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2bornot2b
 3 years ago
I am trying to solve the following problem, and I have a solution which I don't understand, can you help me?
"Show that in a triangle the perpendiculars drawn from the vertices are concurrent. "
2bornot2b
 3 years ago
I am trying to solve the following problem, and I have a solution which I don't understand, can you help me? "Show that in a triangle the perpendiculars drawn from the vertices are concurrent. "

This Question is Closed

2bornot2b
 3 years ago
Best ResponseYou've already chosen the best response.0Here is the solution that I don't understand

phi
 3 years ago
Best ResponseYou've already chosen the best response.1We start with a given: 2 of the perpendiculars (AD and BE) meet at point O now show that the third perpendicular also meets at point O i.e. if the line segment CO extended to side AB (at point F) is perpendicular to AB then all three perpendiculars meet at O Does that make sense?

2bornot2b
 3 years ago
Best ResponseYou've already chosen the best response.0Let me read it just a sec

2bornot2b
 3 years ago
Best ResponseYou've already chosen the best response.0This line can you state it in a better way, I don't get it "if the line segment CO extended to side AB (at point F) is perpendicular to AB then all three perpendiculars meet at O "

2bornot2b
 3 years ago
Best ResponseYou've already chosen the best response.0OK, I got it... right, you are right, what next?

phi
 3 years ago
Best ResponseYou've already chosen the best response.1The 3rd perpendicular starts at vertex C. We can draw a line CO (C to O). if we continue, CO intersects the third side AB at F. Now if it turns out that COF is perpendicular to AB, then it is the perpendicular, and it goes through O, the same point as the other 2 perpendiculars

2bornot2b
 3 years ago
Best ResponseYou've already chosen the best response.0So we have to show that if the line CO is extended, and at the point where it meets AB it turns out to be perpendicular, then we are done right?

phi
 3 years ago
Best ResponseYou've already chosen the best response.1yes. And the proof relies on vectors, and the fact that the dot product of two vectors that are perpendicular = 0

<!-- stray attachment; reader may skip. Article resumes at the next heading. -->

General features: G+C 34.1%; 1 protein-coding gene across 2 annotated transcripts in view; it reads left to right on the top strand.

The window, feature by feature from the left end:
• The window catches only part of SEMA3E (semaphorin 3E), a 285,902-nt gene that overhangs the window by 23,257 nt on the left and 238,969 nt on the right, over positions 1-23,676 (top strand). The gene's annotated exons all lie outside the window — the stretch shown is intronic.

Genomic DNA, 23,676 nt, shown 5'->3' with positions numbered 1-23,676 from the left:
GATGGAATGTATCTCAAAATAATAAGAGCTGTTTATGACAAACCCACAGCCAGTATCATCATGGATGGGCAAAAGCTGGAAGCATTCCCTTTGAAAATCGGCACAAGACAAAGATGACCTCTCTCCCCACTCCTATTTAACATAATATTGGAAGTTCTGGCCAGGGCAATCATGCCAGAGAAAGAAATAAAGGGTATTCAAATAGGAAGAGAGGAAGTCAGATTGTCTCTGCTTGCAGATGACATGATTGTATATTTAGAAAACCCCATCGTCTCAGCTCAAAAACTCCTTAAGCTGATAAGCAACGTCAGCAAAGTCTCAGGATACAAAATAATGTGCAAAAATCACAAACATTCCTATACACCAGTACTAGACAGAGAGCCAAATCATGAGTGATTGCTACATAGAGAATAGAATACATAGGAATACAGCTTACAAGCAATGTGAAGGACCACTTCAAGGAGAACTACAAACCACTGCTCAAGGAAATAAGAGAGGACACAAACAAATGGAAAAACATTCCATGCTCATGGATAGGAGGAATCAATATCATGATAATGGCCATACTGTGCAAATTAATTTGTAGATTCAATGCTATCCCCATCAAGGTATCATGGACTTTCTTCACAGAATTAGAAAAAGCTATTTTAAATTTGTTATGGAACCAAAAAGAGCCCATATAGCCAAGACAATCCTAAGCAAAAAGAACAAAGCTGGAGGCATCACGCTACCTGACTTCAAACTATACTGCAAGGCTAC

2bornot2b
 3 years ago
Best ResponseYou've already chosen the best response.0What is the need of that constant l in the equation \(la.(c−b)=0\)

phi
 3 years ago
Best ResponseYou've already chosen the best response.1good question. It is obviously true, but irrelevant. I would just claim a dot (cb)= 0

phi
 3 years ago
Best ResponseYou've already chosen the best response.1Maybe they want to say that AO is too short (i.e. it does not reach the other side), but that we can scale it so that it does.

phi
 3 years ago
Best ResponseYou've already chosen the best response.1but vectors do not have to "intersect"

phi
 3 years ago
Best ResponseYou've already chosen the best response.1I assume that relabeling OA as a, etc makes sense. Do you see how BC= c  b (where all 3 are treated as vectors)?

phi
 3 years ago
Best ResponseYou've already chosen the best response.1Personally, I always "think" vector addition BC+B= c (using head to tail to add), and then rearrange the vectors to get the difference.

2bornot2b
 3 years ago
Best ResponseYou've already chosen the best response.0OK, so I will be going through the solution, and try to understand it, and if I find any problem, I will post it here. Please come again if you find a new post made on this problem :)

2bornot2b
 3 years ago
Best ResponseYou've already chosen the best response.0OK, its clear thank you! I wish I could provide you more medals. It's rare that someone digs in the unanswered questions, like you..
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